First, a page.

Pharma speakers were also very difficult to confirm. There were very few big pharma companies that were active in the space, like GSK and Johnson & Johnson, but they kept their cards close to their chests and rarely sent speakers to meetings. And most of the other big pharma and big biotech companies just kept a watching brief. This certainly made things tricky for me because for the first decade at least, getting big pharma and investors to the event was my number one priority.
It is interesting how things go full circle. In the first agenda, we had quite a lot of coverage of in vivo gene therapy for cancer – an area that went quiet for a long time, but which is now resurfacing with in vivo CAR-T cell therapy.
What key industry milestones stand out to you from the past 20 years?
The growth and evolution of the tools and services space has been of vital importance to the development of the field as a whole, as has the sea change in both investors’ and big pharma/big biotech’s willingness to get involved in cell and gene therapy. For the latter, I’d pick out the acquisition of Kite Pharma by Gilead Sciences in 2017 as being a particularly significant milestone.
However, right from the start of Phacilitate, we tended to regard the commercialization of products as the biggest milestones, because that’s what drives everything. It’s what gets pharma and investors fully involved, ultimately. It creates regulatory precedent that allows other products to follow, and it also gets the regulators innovating with their guidance.
In terms of product approvals, Carticel was huge at the time, as I’ve mentioned. There were also 2 gene therapies that were approved in China in 2003, just before the Cell and Gene Therapy Forum started. That was really big news at the time, too.
The next big commercial milestone was probably the approval of Dendreon’s Provenge in early 2010 – the first dendritic cell therapy. It’s not entirely happy, the commercial story of Provenge, but it’s a really significant one. It brought to the fore all sorts of issues around the manufacturing and supply chain for centrally manufactured autologous cell therapies, and helped pave the way towards addressing a lot of the issues that Kymriah and the other commercial CAR-Ts have since faced.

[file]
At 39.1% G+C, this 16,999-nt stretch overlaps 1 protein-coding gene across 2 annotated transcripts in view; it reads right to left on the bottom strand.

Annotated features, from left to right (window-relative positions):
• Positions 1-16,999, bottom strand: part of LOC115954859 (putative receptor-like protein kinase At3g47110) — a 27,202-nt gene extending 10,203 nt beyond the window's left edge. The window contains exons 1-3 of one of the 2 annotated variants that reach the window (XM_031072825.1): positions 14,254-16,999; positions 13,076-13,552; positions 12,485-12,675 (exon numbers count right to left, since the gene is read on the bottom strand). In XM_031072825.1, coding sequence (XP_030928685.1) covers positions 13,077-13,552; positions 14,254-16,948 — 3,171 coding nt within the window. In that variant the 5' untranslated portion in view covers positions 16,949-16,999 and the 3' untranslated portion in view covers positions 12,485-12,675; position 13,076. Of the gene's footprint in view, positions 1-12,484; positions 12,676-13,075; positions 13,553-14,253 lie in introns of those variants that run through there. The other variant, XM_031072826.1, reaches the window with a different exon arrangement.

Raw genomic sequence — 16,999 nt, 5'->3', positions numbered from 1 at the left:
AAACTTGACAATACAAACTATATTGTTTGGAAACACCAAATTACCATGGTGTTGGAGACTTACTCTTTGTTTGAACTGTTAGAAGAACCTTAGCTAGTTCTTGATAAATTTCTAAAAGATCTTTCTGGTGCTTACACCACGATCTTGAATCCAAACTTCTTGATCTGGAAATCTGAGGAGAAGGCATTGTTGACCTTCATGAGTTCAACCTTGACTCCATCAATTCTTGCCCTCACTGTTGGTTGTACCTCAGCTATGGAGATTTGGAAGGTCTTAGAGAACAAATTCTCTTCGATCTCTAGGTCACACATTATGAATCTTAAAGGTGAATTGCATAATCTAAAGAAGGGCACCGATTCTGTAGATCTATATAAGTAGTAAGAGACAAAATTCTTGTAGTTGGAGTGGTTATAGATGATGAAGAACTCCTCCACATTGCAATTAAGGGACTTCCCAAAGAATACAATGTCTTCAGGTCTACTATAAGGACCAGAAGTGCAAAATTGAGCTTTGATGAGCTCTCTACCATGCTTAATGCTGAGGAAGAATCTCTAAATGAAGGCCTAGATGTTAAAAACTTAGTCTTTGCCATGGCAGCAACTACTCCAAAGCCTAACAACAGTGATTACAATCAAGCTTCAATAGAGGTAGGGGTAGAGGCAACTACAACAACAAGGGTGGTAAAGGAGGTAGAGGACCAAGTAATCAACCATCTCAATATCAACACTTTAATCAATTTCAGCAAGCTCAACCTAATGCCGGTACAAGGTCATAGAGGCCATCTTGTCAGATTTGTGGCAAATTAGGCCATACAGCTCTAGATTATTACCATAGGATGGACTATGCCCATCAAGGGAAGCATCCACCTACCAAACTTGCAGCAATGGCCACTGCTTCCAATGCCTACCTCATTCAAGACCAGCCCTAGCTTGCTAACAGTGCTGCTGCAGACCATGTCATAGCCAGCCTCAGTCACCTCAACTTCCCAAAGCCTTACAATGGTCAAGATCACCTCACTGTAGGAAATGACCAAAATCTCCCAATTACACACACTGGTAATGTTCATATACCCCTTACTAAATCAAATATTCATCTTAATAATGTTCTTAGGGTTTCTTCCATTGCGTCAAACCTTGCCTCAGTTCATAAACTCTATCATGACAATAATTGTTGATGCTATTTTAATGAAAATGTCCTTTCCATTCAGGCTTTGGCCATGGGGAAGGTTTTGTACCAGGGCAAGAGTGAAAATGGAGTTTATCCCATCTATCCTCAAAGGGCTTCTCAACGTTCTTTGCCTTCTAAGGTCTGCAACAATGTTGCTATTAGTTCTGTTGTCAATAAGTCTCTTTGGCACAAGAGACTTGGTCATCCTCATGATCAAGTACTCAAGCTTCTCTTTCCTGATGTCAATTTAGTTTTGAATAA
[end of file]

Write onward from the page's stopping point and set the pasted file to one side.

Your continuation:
Strimvelis was also an important commercialization in Europe, in 2016, and then we come to the CAR-Ts, with Kymriah’s approval in 2017.
More recently, AAV-driven in vivo gene therapies like Zolgensma and Luxturna have been hitting the market, and bringing us right up to date, it was great to see Vertex and CRISPR Therapeutics’ Casgevy gaining approval just a few weeks ago. As the first gene edited therapy to reach the market, it became the latest in a long line of game-changing advanced therapy commercializations.
How did the advanced therapies industry evolve from starting that first event to the final event that you worked on with Phacilitate, and beyond?
As I’ve mentioned, it was a struggle for industry in the early days. For the first decade of this century in particular, it was a struggle for money, it was a struggle for big pharma’s attention – and it was a struggle for our event.
It makes me chuckle now, but as the person who had to write the conference agenda every year, I kept having to come up with a different way of saying ‘on the cusp’, in the context of an impending commercial breakthrough that would really reshape the field and drive exponential growth. The thesaurus came in very handy! That had to be the theme every year because it felt closer every year, but it was still not quite there. That ‘standing on the brink’ feeling went on for years. Then, the big breakthrough finally occurred, and it was the approval of Kymriah that delivered it.
For Phacilitate, everything changed overnight. I believe that was the year that we basically went from a 500-person event to a 1,000+-person event, which is a big thing in the events context. And at the same time, the tool and service provider sector was growing immeasurably in size and sophistication. So, the expo really started to grow, too. I remember when we hit 50 exhibitors for the first time, we couldn’t quite believe it – the rest is history, I guess!
Have you kept up with Phacilitate since leaving?
Yes, absolutely – I certainly keep an eye on Phacilitate whenever I can. I’ve got some good old friends there, and it’s very near to my heart and always will be.